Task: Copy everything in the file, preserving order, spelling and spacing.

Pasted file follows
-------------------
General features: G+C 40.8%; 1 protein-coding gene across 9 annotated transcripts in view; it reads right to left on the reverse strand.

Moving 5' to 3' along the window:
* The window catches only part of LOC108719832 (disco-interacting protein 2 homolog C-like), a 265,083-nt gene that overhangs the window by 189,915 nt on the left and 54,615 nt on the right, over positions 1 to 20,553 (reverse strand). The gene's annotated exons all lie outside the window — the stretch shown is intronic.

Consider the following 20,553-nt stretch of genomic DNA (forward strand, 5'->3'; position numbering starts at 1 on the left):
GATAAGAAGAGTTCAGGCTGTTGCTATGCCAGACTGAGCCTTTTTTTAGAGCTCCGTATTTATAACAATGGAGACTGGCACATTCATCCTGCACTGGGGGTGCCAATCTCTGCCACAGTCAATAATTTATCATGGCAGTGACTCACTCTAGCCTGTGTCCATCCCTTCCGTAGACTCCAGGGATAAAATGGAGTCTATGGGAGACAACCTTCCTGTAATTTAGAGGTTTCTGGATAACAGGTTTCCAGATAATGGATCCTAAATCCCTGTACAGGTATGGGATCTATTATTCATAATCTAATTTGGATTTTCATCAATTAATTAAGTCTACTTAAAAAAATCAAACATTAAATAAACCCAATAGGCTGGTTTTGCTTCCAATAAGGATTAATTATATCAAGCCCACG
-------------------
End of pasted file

General features: G+C 40.8%; 1 protein-coding gene across 9 annotated transcripts in view; it reads right to left on the reverse strand.

Moving 5' to 3' along the window:
* The window catches only part of LOC108719832 (disco-interacting protein 2 homolog C-like), a 265,083-nt gene that overhangs the window by 189,915 nt on the left and 54,615 nt on the right, over positions 1 to 20,553 (reverse strand). The gene's annotated exons all lie outside the window — the stretch shown is intronic.

Consider the following 20,553-nt stretch of genomic DNA (forward strand, 5'->3'; position numbering starts at 1 on the left):
GATAAGAAGAGTTCAGGCTGTTGCTATGCCAGACTGAGCCTTTTTTTAGAGCTCCGTATTTATAACAATGGAGACTGGCACATTCATCCTGCACTGGGGGTGCCAATCTCTGCCACAGTCAATAATTTATCATGGCAGTGACTCACTCTAGCCTGTGTCCATCCCTTCCGTAGACTCCAGGGATAAAATGGAGTCTATGGGAGACAACCTTCCTGTAATTTAGAGGTTTCTGGATAACAGGTTTCCAGATAATGGATCCTAAATCCCTGTACAGGTATGGGATCTATTATTCATAATCTAATTTGGATTTTCATCAATTAATTAAGTCTACTTAAAAAAATCAAACATTAAATAAACCCAATAGGCTGGTTTTGCTTCCAATAAGGATTAATTATATCAAGCCCACG